Exposure to contaminants exacerbates oxidative stress in amphipod Monoporeia affinis subjected to fluctuating hypoxia
2013 (English)In: Aquatic Toxicology, ISSN 0166-445X, E-ISSN 1879-1514, Vol. 127, 46-53 p.Article in journal (Refereed) Published
Fitness and survival of an organism depend on its ability to mount a successful stress response when challenged by exposure to damaging agents. We hypothesized that co-exposure to contaminants may exacerbate oxidative stress in hypoxia-challenged benthic animals compromising their ability to recover upon reoxygenation. This was tested using the amphipod Monoporeia affinis exposed to hypoxia followed by reoxygenation in sediments collected in polluted and pristine areas. In both sediment types, oxygen radical absorbance capacity (ORAC) and antioxidant enzyme activities [superoxide dismutase (SOD) and catalase (CAT)] increased during hypoxia, suggesting that M. affinis has a strategy of preparation for oxidative stress that facilitates recovery after a hypoxic episode. Exposure to contaminants altered this anticipatory response as indicated by higher baselines of ORAC and SOD during hypoxia and no response upon reoxygenation. This coincided with significantly elevated oxidative damage evidenced by a marked reduction in glutathione redox status (ratio of reduced GSH/oxidized GSSG) and an increase in lipid peroxidation (TSARS levels). Moreover, RNA:DNA ratio, a proxy for protein synthetic activity, decreased in concert with increased TBARS, indicating a linkage between oxidative damage and fitness. Finally, inhibited acetylcholinesterase (AChE) activity in animals exposed to contaminated sediments suggested a neurotoxic impact, whereas significant correlations between AChE and oxidative biomarkers may indicate connections with redox state regulation. The oxidative responses in pristine sediments suggested a typical scenario of ROS production and removal, with no apparent oxidative damage. By contrast, co-exposure to contaminants caused greater increase in antioxidants, lipid peroxidation, and slowed recovery from hypoxia as indicated by CAT, GSH/GSSG, TBARS and AChE responses. These results support the hypothesized potential of xenobiotics to hamper ability of animals to cope with fluctuating hypoxia. They also emphasize the importance of understanding interactions between antioxidant responses to different stressors and physiological mechanisms of oxidative damage.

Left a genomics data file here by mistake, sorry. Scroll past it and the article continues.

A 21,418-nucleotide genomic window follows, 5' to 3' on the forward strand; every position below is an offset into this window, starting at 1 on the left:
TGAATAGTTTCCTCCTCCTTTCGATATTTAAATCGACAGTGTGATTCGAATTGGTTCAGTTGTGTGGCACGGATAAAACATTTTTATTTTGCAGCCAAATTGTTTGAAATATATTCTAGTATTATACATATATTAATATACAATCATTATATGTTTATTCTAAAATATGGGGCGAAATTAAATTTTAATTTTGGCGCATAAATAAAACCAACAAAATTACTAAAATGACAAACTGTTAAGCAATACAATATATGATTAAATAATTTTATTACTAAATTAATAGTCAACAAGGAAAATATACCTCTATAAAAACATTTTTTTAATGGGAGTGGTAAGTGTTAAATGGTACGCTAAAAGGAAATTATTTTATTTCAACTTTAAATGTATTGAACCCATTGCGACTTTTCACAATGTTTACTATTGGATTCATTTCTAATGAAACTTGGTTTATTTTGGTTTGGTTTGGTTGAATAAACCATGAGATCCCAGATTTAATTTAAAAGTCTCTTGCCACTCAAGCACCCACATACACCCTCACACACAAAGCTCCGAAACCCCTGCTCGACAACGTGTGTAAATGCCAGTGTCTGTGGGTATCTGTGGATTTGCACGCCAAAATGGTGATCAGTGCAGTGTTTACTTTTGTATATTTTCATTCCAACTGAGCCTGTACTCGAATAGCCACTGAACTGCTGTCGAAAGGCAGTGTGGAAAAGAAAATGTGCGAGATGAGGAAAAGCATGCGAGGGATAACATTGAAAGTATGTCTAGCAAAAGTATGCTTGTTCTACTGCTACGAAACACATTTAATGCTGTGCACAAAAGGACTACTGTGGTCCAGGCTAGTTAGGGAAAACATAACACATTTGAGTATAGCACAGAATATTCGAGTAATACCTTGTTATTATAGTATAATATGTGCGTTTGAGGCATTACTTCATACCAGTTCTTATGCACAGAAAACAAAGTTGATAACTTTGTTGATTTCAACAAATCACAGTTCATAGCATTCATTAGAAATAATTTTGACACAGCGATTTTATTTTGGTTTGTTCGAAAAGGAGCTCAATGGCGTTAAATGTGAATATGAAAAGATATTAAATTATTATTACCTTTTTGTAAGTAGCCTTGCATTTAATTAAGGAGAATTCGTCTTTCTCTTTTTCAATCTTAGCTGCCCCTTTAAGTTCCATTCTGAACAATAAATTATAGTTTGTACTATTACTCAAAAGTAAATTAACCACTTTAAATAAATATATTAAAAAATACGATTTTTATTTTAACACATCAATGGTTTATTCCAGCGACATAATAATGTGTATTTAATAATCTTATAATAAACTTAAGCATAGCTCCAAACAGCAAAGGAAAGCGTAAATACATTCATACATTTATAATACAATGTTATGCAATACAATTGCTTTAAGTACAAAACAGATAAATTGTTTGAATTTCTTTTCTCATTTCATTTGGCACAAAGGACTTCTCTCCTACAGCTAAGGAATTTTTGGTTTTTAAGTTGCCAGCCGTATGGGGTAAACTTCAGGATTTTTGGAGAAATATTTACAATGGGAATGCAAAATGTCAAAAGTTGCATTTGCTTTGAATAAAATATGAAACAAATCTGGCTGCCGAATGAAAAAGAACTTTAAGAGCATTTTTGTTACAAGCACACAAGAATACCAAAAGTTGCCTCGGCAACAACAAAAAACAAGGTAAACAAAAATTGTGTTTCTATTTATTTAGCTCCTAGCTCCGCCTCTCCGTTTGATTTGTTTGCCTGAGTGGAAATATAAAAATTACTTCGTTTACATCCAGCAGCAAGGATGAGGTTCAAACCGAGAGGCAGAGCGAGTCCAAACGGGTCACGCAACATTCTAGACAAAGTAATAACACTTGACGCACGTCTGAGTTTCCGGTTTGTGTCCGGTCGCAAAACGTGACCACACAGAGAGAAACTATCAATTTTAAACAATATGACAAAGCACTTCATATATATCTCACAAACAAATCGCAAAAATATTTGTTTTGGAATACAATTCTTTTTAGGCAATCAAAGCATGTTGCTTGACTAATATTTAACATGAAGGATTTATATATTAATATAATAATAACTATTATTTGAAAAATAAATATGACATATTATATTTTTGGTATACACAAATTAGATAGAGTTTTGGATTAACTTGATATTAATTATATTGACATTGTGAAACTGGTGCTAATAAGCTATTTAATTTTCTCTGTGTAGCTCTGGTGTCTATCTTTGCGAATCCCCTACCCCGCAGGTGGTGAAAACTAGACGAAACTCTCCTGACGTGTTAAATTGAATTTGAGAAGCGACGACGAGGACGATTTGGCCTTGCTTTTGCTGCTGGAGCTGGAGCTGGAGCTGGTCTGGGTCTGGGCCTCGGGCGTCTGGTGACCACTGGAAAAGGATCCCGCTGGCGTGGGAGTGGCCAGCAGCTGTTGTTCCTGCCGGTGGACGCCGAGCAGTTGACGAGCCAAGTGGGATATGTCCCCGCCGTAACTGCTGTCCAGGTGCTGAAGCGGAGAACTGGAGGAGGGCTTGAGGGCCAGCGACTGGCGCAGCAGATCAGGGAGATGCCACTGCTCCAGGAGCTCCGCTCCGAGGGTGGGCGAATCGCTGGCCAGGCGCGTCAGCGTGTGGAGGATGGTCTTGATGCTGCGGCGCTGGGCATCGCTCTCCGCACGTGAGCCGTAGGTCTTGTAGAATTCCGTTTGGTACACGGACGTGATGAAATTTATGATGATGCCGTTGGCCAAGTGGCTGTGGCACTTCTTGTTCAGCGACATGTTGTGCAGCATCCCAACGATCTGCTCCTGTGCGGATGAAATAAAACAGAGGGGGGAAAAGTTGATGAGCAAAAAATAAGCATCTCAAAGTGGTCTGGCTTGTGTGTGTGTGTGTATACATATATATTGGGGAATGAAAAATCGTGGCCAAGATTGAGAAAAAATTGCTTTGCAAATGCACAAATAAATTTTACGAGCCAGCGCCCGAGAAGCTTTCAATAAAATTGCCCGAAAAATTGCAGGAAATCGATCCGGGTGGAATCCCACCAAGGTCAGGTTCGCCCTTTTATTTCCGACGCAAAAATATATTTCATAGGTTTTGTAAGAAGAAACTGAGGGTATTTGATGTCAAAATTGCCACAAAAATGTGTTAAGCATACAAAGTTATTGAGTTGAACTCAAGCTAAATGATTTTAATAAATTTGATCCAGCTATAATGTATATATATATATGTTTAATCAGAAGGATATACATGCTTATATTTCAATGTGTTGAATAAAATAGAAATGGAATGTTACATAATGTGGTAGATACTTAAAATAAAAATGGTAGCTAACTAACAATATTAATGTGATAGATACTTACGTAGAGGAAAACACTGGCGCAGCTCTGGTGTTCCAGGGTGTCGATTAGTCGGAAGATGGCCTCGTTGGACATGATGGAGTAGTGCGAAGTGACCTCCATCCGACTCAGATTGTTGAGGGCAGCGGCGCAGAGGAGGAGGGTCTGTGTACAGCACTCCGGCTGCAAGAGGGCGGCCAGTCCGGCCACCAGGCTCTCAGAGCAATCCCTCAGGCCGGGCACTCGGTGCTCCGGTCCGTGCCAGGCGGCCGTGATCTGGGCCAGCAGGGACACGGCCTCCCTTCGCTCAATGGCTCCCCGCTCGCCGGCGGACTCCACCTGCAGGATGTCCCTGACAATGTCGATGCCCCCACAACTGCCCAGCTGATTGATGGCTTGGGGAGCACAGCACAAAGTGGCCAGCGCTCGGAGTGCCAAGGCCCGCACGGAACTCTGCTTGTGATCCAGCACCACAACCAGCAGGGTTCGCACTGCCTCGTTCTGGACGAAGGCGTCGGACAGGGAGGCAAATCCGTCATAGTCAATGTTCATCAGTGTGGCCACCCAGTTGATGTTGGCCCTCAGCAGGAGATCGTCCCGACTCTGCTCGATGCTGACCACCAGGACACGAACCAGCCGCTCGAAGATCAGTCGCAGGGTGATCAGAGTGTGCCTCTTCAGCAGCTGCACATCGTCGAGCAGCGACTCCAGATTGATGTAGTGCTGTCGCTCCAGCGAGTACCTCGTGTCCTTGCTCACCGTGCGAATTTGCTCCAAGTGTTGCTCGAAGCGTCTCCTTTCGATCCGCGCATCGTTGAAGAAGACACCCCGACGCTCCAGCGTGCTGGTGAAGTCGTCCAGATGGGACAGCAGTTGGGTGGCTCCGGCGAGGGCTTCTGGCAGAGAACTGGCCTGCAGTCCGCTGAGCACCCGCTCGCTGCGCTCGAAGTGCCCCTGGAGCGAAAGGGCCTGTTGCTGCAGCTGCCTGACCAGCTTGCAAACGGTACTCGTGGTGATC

Place, publisher, year, edition, pages
2013. Vol. 127, 46-53 p.
AChE, Anticipatory response, Antioxidant enzymes, Glutathione redox status, Lipid peroxidation, Recovery from hypoxia, Reoxygenation, RNA:DNA ratio
IdentifiersURN: urn:nbn:se:su:diva-88269DOI: 10.1016/j.aquatox.2012.01.022ISI: 000314623100006OAI: oai:DiVA.org:su-88269DiVA: diva2:610812